Publication: Remote Goat – online
Publication Data: December 12 2008
Reviewer: Jill Lawrie
Text Header: “A tense sinister Victorian tale”
Celebrating the end of their 60th anniversary year, the Wick Theatre Company performed ‘Gaslight’, a Victorian melodrama written in 1938 by Patrick Hamilton, which initially opened in the West End and went to Broadway as ‘Angel Street’.
This is a chilling tale of suspense and tension. A cold brutal domineering husband Jack Manningham systematically convinces his rather delicate obedient wife Beth Manningham into believing that she is slowly going mad! Items disappear, lights flicker ~ fading and glowing, footsteps are heard overhead! The comforting homely maid Elizabeth being Bella’s only ally, as the younger servant Nancy has set her cap at the master!
Just as Bella reaches breaking point, salvation arrives in the form of a delightful, often whimsical character, the semi retired detective Sergeant Rough. His comical description of Scotch being “delicious ~ somewhere between ambrosia and methylated spirits” and he prescribes this for poor Bella, while he relates the sordid details from 20 years before, until finally unfolding to a nail-biting climax.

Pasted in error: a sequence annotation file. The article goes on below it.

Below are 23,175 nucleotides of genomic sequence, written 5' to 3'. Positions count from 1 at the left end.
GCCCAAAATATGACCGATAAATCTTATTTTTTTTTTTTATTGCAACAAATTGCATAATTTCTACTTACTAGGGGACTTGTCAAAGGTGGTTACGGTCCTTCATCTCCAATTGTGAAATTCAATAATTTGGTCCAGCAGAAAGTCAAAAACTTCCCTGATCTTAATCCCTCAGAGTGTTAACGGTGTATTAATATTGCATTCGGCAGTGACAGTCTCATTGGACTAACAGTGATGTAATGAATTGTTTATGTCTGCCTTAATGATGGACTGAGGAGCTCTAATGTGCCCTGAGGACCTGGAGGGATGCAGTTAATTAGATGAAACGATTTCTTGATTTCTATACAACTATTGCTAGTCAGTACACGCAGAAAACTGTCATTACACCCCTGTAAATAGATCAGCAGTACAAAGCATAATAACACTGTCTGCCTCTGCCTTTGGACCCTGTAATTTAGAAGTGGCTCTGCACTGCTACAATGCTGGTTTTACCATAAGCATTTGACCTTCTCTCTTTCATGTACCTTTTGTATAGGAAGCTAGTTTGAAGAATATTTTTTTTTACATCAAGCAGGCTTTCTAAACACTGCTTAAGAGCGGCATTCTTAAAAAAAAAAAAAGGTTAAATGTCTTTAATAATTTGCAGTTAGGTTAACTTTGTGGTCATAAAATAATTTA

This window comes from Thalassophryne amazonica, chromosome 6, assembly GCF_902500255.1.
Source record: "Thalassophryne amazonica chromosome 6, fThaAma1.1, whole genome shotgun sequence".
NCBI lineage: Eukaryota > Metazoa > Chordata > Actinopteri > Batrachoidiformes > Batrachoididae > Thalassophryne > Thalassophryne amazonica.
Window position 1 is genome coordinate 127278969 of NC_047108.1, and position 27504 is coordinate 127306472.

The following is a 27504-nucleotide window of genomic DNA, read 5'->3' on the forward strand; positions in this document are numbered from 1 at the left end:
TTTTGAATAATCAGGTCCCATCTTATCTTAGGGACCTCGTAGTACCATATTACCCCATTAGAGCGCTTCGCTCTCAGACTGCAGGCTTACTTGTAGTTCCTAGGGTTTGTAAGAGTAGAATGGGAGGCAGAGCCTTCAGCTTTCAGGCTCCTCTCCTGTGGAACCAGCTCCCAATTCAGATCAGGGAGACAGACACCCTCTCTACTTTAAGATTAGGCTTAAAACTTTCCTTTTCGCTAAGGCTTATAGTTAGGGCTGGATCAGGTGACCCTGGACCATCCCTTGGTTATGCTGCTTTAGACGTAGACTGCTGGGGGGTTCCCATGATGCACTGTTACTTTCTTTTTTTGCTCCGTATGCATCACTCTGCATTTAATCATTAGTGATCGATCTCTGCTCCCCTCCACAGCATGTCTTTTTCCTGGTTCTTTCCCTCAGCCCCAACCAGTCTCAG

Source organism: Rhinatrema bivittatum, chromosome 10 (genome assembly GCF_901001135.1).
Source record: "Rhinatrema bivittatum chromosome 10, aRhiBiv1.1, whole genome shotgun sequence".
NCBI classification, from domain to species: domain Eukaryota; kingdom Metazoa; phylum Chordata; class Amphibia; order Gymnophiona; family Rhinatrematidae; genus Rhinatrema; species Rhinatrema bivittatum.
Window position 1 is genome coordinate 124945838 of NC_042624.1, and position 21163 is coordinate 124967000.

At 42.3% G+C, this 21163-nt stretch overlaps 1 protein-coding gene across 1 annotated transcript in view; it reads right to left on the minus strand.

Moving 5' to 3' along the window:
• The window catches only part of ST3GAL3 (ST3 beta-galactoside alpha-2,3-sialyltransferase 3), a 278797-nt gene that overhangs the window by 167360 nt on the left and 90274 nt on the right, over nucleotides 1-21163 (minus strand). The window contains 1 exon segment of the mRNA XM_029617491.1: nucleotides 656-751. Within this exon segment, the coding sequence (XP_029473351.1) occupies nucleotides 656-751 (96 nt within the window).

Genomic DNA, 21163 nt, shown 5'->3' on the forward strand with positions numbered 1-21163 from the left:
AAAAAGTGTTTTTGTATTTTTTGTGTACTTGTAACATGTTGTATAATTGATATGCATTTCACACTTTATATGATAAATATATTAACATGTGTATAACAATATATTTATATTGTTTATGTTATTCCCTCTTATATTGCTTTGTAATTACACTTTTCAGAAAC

The Director, Diane Robinson, has used a fabulous boxed set, deserving a top star rating in itself! Exquisitely decorated as a Victorian sitting room complete with drapes, stone fireplace, period furniture and many well sourced pictures, props and authentic costumes. The creative lighting captured the atmosphere superbly from the fading daylight beyond the window ~ to the ghostly flickering gas lamps creating both a glowing warmth and an icy chill!
Her casting was brilliant John Garland (Jack Manningham) was every bit the forceful arrogant Victorian husband, contrasting with the submissive fragility of Claire Wiggins (Bella Manningham). Both Sophie Lane (Nancy) and Rosemary Mose (Elizabeth) played convincing household servants. The ultimate accolade going to David Creedon (Sergeant Rough) for his exceptional portrayal in this vibrant animated role, much enhanced by his Irish charm!
This was an excellent production enjoyed by a near capacity audience from a company who can be guaranteed to produce a first class show every time.
Their next production in the Spring of 2009 ~ ‘Abigail’s Party’ will be eagerly awaited.